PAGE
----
In Situ U–Pb Monazite and Xenotime Geochronology of the Abra Polymetallic Deposit and Associated Sedimentary and Volcanic Rocks, Bangemall Supergroup, Western Australia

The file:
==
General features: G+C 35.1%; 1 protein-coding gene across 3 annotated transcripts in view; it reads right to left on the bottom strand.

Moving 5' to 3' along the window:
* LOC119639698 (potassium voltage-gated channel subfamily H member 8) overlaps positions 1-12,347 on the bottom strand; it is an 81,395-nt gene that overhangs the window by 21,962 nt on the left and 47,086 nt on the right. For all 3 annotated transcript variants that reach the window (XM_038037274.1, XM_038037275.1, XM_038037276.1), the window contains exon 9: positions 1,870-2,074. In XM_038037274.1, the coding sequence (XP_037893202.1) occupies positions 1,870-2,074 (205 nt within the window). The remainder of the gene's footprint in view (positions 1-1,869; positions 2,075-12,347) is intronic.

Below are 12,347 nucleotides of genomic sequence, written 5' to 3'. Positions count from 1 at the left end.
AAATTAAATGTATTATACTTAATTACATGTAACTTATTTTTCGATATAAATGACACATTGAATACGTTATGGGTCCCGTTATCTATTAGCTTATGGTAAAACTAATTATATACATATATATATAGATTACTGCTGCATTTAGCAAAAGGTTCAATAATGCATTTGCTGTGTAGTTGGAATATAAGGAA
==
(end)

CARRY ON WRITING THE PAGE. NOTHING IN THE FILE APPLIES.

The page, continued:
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Abra is a major lead–silver–copper–gold deposit within the Bangemall Supergroup that has a total indicated and inferred resource estimate of 93 million tonnes at 4.0% lead and 10 g/t silver and 14 million tonnes at 0.6% copper and 0.5 g/t gold. The mineralization lies within the upper part of the locally defi ned Gap Well Formation, and in the lower part of the overlying West Creek Formation. These units correlate respectively with the Irregully and lower Kiangi Creek Formations of the Edmund Group.The Abra deposit is characterized by a funnel-shaped brecciated zone, interpreted as a breccia feeder-pipe, overlain by stratabound mineralization made up of the Red Zone, an underlying Black Zone, and a stringer (feeder) zone. The Red Zone is characterized by banded jaspilite, hematite, galena, pyrite, quartz, abundant barite, and siderite. The Black Zone consists of veins and rhythmically banded Pb, Zn, and minor Cu sulfi des, laminated and/or brecciated hematite, magnetite, Fe-rich carbonate, barite, and scheelite.In situ Sensitive high-resolution ion microprobe (SHRIMP) U–Pb geochronology of detrital zircon, monazite, and xenotime in sandstones from the Abra deposit yields a range of dates from c. 2450 Ma to c. 1675 Ma, consistent with results from previous detrital zircon studies. SHRIMP dating of hydrothermal monazite from the Abra deposit suggests that a mineralization event occurred at c. 1385 Ma. The presence of c. 1465 Ma metamorphic/hydrothermal monazite in sandstones from Abra indicates that the host rocks are older and therefore belong to the Edmund Group. SHRIMP geochronology of xenotime extracted from the Tangadee Rhyolite, which outcrops within the lower Kiangi Creek Formation close to the Abra deposit, yields two main age components corresponding to oscillatory-zoned cores and unzoned rims. The cores are interpreted as magmatic in origin and indicate a possible eruption age of c. 1235 Ma, whereas the rims are interpreted to record a later hydrothermal event at c. 1030 Ma. If this interpretation is correct, then the sedimentary succession containing the rhyolite is younger than the Edmund Group (<1640 Ma and >1465 Ma), and may belong to the basal Collier Group (<1465 Ma and >1070 Ma) although the geological setting does not support this.
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